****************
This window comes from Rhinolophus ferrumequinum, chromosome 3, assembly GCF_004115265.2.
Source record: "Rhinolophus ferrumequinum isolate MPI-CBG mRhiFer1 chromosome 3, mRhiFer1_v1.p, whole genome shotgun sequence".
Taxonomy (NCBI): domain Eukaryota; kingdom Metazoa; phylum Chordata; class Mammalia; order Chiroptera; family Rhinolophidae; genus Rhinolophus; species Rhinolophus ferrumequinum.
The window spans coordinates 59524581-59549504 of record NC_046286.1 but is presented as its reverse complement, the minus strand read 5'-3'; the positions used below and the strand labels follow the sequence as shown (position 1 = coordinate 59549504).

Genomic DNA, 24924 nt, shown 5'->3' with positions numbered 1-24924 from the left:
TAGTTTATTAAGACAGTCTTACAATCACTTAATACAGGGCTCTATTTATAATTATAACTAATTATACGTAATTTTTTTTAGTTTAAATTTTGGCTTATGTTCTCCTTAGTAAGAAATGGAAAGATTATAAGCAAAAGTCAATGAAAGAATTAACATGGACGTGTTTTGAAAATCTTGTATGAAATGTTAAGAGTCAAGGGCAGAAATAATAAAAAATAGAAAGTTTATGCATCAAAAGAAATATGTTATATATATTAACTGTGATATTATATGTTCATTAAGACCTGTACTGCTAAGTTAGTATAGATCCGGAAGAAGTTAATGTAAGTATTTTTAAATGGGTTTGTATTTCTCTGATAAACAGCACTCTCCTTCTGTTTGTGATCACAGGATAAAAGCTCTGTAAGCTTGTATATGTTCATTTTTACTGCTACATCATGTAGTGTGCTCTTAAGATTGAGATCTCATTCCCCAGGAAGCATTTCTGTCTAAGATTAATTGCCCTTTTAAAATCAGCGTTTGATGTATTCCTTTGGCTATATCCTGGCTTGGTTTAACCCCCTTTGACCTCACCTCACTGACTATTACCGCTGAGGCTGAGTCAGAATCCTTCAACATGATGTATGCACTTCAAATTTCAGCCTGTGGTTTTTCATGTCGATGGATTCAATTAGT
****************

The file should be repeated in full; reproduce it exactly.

This window comes from Rhinolophus ferrumequinum, chromosome 3, assembly GCF_004115265.2.
Source record: "Rhinolophus ferrumequinum isolate MPI-CBG mRhiFer1 chromosome 3, mRhiFer1_v1.p, whole genome shotgun sequence".
Taxonomy (NCBI): domain Eukaryota; kingdom Metazoa; phylum Chordata; class Mammalia; order Chiroptera; family Rhinolophidae; genus Rhinolophus; species Rhinolophus ferrumequinum.
The window spans coordinates 59524581-59549504 of record NC_046286.1 but is presented as its reverse complement, the minus strand read 5'-3'; the positions used below and the strand labels follow the sequence as shown (position 1 = coordinate 59549504).

Genomic DNA, 24924 nt, shown 5'->3' with positions numbered 1-24924 from the left:
TAGTTTATTAAGACAGTCTTACAATCACTTAATACAGGGCTCTATTTATAATTATAACTAATTATACGTAATTTTTTTTAGTTTAAATTTTGGCTTATGTTCTCCTTAGTAAGAAATGGAAAGATTATAAGCAAAAGTCAATGAAAGAATTAACATGGACGTGTTTTGAAAATCTTGTATGAAATGTTAAGAGTCAAGGGCAGAAATAATAAAAAATAGAAAGTTTATGCATCAAAAGAAATATGTTATATATATTAACTGTGATATTATATGTTCATTAAGACCTGTACTGCTAAGTTAGTATAGATCCGGAAGAAGTTAATGTAAGTATTTTTAAATGGGTTTGTATTTCTCTGATAAACAGCACTCTCCTTCTGTTTGTGATCACAGGATAAAAGCTCTGTAAGCTTGTATATGTTCATTTTTACTGCTACATCATGTAGTGTGCTCTTAAGATTGAGATCTCATTCCCCAGGAAGCATTTCTGTCTAAGATTAATTGCCCTTTTAAAATCAGCGTTTGATGTATTCCTTTGGCTATATCCTGGCTTGGTTTAACCCCCTTTGACCTCACCTCACTGACTATTACCGCTGAGGCTGAGTCAGAATCCTTCAACATGATGTATGCACTTCAAATTTCAGCCTGTGGTTTTTCATGTCGATGGATTCAATTAGT